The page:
As an AmE speaker, I'd say calling something a "shop" gives it more of a quaint, cozy feel than "store", and that many of the definitions besides #1 (An establishment that sells goods or services to the public...) are entirely current in modern AmE. As for "luggage" versus "baggage", I'm a little surprised to find that TSA (the US airport security guys) uses baggage at TSA.gov; in my idiolect, I'd always use "luggage" or "bags", and leave "baggage" for the negative sense (#2.) The Washington Post article "The secret life of baggage: Where does your luggage go at the airport?" uses all three, luggage, baggage, and bags, and I can't tell much distinction in how they're used. I don't know what's going on in BrE, but both luggage and baggage seem to be current in AmE.--Prosfilaes (talk) 08:35, 22 November 2017 (UTC)
I agree with most of Prosfilaes's intuitions. A shop is smaller and cozier than a store; Barnes and Nobles is a bookstore, but the little place downtown with the cat and the old man who smells like pipe tobacco is a bookshop. I use luggage and baggage interchangeably. It may be, however, that the American usages of store and baggage aren't found in en-GB, so that they could be labeled {{lb|en|US}}, but shop and luggage probably shouldn't be labeled {{lb|en|UK}}. —Mahāgaja (fomerly Angr) · talk 08:58, 22 November 2017 (UTC)
In my experience baggage is limited to the second sense in AmE. —AryamanA (मुझसे बात करेंयोगदान) 13:40, 22 November 2017 (UTC)
Per Collins COBUILD (via Farlex, via OneLook): "In British English, both these words refer to the bags and suitcases that you take with you when you travel, together with their contents. Luggage is more common than baggage. / In American English, luggage refers to empty bags and suitcases. Baggage refers to bags and suitcases with their contents." I agree with almost all the differences between baggage and luggage in US English and also with the synonymy of the two words in most people's idiolects. DCDuring (talk) 20:03, 22 November 2017 (UTC)
Hmm, I agree that it's only luggage, not baggage, when it's empty (I'd buy new luggage, but never new baggage), but when it's full I'm pretty sure I can use either term for it. —Mahāgaja (fomerly Angr) · talk 20:38, 22 November 2017 (UTC)
If regional labels are added to these entries, Canadian usage follows what Prosfilaes describes. Andrew Sheedy (talk) 01:04, 26 November 2017 (UTC)
"Store" may be used for large chains etc. in the UK: "a DIY store" (I don't think Americans say "DIY" but "home improvement"...?), "a superstore". A little retail outlet is a shop. Equinox 18:47, 22 November 2017 (UTC)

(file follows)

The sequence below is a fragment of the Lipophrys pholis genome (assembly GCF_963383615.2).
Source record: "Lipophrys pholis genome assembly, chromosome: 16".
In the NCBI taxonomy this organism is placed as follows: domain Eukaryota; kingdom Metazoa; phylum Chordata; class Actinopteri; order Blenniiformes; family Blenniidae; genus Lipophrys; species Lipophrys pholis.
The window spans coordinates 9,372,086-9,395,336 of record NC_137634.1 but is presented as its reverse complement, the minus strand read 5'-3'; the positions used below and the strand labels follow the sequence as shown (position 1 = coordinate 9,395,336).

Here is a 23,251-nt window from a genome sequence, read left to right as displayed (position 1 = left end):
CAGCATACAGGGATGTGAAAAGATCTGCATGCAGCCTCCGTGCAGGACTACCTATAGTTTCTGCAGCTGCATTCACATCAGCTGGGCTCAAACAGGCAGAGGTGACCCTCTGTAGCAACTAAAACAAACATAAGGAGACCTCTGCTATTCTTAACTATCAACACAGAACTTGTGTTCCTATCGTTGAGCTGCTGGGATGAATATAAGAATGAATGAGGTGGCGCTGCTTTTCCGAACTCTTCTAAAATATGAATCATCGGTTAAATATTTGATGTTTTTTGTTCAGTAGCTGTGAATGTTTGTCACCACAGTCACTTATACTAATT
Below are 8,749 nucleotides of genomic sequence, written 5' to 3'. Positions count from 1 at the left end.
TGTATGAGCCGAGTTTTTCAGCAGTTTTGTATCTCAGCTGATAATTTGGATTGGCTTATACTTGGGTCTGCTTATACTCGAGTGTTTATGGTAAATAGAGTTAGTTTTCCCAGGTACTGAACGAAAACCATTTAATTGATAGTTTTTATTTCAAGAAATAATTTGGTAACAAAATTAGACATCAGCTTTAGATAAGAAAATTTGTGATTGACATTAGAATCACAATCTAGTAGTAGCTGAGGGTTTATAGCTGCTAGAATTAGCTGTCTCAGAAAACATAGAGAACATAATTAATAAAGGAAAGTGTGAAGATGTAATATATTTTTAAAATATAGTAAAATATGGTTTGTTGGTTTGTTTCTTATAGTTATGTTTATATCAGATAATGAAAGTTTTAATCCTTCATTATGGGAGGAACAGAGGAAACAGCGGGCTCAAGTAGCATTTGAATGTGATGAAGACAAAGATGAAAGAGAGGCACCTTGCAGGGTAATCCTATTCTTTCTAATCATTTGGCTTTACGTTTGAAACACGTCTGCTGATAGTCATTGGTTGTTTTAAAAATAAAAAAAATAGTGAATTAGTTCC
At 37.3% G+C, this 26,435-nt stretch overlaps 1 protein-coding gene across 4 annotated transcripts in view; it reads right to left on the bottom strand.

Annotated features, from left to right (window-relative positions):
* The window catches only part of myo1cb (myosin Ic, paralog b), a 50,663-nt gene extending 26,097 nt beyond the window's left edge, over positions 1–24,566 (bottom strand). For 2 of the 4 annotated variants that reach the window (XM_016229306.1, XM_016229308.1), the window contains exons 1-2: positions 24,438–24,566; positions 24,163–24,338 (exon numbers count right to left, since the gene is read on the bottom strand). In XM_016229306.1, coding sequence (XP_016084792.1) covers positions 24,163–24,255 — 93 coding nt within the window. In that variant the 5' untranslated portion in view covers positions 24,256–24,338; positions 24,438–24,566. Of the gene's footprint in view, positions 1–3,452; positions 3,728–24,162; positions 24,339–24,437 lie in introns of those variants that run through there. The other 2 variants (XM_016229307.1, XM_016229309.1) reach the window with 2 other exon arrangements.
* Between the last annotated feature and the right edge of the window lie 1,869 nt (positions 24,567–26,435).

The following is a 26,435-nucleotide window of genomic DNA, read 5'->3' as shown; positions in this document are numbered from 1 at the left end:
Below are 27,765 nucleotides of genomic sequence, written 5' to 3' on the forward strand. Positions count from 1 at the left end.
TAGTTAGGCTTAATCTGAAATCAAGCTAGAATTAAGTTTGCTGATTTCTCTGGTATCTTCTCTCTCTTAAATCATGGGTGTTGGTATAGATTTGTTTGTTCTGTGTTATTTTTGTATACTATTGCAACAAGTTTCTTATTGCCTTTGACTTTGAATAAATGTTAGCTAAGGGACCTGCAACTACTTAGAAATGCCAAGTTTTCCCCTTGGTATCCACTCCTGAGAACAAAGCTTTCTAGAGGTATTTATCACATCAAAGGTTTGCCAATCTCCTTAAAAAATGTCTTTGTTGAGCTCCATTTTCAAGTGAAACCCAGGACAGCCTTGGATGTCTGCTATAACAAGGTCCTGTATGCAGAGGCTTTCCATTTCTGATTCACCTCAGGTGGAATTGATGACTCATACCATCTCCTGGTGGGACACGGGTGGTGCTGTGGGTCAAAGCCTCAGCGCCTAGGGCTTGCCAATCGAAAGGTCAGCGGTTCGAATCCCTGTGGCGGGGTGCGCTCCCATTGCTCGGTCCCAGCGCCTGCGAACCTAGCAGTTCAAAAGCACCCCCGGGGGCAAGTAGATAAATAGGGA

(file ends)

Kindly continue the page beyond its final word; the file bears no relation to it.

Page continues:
Russian "возвращение"[edit]

Hello! I'm from the Thai Wikipedia and I have a problem concerning the translation of the name of a Russian medal, Medal "For the Return of Crimea" (Медаль «За возвращение Крыма»). My question is: what does the term "возвращение" (or "return") in the name of this medal actually mean?

  1. Coming/going back (as in "the return to innocence", "the return of Jafar", "the return of Godzilla", etc)?
  2. Giving/bringing/delivering/sending back (as in "the return of property")?
  3. Or else?

Thanks a million! --หมวดซาโต้ (talk) 12:54, 22 November 2017 (UTC)

@Atitarev Wyang (talk) 13:02, 22 November 2017 (UTC)
@หมวดซาโต้, Wyang: Sorry for the late reply. возвраще́ние (vozvraščénije) means both coming/going back and bringing/taking back. The collocation возвраще́ние Кры́ма (vozvraščénije Krýma) can mean "return of (the) Crimea" in both "coming/going back" and "bringing/taking back" senses but the medal can only be given for the action. BTW, I don't support the annexation of the Crimea by Russia. --Anatoli T. (обсудить/вклад) 09:27, 23 November 2017 (UTC)

Arabic مَوْلَى (mawlā), pl. مَوالِي (mawālī)[edit]

Could someone please kindly create these two entries?

This is the word discussed in the Wikipedia articles Mawla and Mullah (?), and has a large number of meanings: "lord, protector, patron, client, companion, friend, trustee, helper, slave, freedman, uncle, nephew, non-Arab Muslim, etc." I'm especially interested in how these different senses arose from the root و ل ي (w-l-y) ― and it may be interesting to note that it is often claimed the sense "non-Arab Muslim" is derived from "freedman, slave".